I've been intrigued lately by two platforms that provide a different experience than the typical "Google" search.
Wolfram-Alpha is probably best known these days as the engine behind Siri, Apple's much-touted personal assistant in its latest operating system. Unlike Google, Wolfram-Alpha works by searching its own database of curated information, relying on human fields of knowledge. Essentially, it attempts to employ greater semantic understanding to return a response that is computed for you. It tells you, for instance, what a triangle is if you search that term. (And if you mean the musical instrument, you can choose that response.) Google, on the other hand, searches the web and returns websites and documents that you then sift through in order to determine what is most relevant - which site has the definition of triangle. So Wolfram-Alpha is probably best at returning factual data, while Google would still be a better way to find the perfect romantic getaway.
Qwiki makes search a multimedia experience. Again, the information is curated, and comes from a variety of online sources, such as Google, Youtube and Wikipedia. But the presentation is what makes Qwiki so interesting. The information returned is in the form of images, video and narrated text, and you have the ability to interact with all of it.
Below is an example of the search returned when I typed National Writing Project into the Qwiki search window:
Interestingly, it appears that Qwiki is poised to let users create their own curated, media-rich content and turn them into Qwikis.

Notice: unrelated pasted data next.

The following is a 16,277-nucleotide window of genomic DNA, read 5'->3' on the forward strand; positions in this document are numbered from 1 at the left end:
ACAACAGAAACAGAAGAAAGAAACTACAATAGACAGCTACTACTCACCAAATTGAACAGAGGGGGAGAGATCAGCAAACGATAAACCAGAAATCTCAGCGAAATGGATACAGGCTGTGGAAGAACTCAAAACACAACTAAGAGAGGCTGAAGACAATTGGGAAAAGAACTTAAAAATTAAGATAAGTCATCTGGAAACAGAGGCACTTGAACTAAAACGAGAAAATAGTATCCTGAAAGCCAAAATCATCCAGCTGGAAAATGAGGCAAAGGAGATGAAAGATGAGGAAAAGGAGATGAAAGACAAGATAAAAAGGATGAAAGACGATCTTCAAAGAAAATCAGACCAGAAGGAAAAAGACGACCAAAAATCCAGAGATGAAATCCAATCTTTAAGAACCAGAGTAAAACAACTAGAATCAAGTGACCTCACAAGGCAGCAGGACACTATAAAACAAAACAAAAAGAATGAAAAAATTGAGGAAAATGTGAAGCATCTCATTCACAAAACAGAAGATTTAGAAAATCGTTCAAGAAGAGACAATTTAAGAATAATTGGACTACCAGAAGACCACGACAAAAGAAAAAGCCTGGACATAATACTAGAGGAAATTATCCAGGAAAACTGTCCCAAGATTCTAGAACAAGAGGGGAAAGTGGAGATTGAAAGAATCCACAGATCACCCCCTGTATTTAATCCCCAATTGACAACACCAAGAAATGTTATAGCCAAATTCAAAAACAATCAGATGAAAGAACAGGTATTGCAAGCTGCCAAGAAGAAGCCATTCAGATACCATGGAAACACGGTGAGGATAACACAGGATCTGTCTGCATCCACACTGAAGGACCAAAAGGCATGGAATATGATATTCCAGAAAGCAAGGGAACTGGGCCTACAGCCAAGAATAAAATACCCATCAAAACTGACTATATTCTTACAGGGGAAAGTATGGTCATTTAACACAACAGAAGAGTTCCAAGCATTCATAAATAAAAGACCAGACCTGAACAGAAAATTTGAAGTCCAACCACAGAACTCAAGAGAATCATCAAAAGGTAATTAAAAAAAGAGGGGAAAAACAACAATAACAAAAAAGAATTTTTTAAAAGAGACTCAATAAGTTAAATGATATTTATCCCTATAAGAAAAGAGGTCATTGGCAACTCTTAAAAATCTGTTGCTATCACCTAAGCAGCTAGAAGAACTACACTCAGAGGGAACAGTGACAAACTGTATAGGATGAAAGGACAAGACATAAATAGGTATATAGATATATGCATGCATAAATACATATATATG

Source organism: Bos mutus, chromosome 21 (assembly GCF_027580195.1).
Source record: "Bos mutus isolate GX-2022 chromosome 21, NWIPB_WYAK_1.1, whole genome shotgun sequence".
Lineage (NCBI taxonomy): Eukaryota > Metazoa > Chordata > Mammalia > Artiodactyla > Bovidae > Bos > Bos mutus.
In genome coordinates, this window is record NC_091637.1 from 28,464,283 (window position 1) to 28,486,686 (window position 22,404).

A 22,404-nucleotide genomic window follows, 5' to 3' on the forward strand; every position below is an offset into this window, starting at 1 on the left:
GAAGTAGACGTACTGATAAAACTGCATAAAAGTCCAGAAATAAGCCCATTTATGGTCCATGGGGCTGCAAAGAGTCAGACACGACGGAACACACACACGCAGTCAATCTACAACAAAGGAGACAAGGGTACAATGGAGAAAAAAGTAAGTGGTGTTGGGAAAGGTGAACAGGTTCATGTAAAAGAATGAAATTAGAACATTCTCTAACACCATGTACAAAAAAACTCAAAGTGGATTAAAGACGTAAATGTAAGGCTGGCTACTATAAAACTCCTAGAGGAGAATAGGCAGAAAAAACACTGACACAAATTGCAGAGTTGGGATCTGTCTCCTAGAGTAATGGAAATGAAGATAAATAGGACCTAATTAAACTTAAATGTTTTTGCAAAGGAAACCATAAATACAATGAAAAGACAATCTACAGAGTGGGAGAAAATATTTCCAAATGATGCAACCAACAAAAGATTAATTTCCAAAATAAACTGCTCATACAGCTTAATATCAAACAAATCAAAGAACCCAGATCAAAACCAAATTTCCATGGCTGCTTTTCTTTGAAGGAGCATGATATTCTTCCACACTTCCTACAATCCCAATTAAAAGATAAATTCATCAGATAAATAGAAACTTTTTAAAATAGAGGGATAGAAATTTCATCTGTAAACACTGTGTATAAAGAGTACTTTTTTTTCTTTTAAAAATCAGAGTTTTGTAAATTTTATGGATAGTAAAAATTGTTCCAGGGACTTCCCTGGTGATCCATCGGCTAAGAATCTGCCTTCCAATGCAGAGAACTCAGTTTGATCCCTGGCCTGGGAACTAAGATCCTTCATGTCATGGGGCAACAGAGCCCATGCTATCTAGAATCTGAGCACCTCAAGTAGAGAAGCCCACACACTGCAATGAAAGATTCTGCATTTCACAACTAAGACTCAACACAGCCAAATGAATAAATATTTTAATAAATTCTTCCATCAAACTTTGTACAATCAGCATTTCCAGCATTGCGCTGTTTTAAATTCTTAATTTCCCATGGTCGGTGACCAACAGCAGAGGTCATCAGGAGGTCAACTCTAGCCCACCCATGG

I see pros can cons with these kinds of search experiences for students. On the one hand, I appreciate the multi-sensory experience of Qwiki and the fact that it leverages various literacies that digital knowledge has to offer, in a seemingly coherent package. Wolfram-Alpha, too, seems to provide a more human, and possibly humane, search experience. Rather than 1.2 million pages returned, based on a natural language query, you get one response page, filled with data.
My fear, though, is that these types of search platforms, with their curated answers, may make our students less critical consumers of media and websites. It's unclear, for instance, as I watch the information flow by about the National Writing Project where exactly the information came from, and so I have difficulty determining the reliability of the source. At the end, I see pointers to Wikipedia, fotopedia, Google and YouTube. But these are a far cry from citations.
Have you used either Wolfram-Alpha or Qwiki for your own work? With your students as they conducted research? If so, I'd love to hear more about your experience.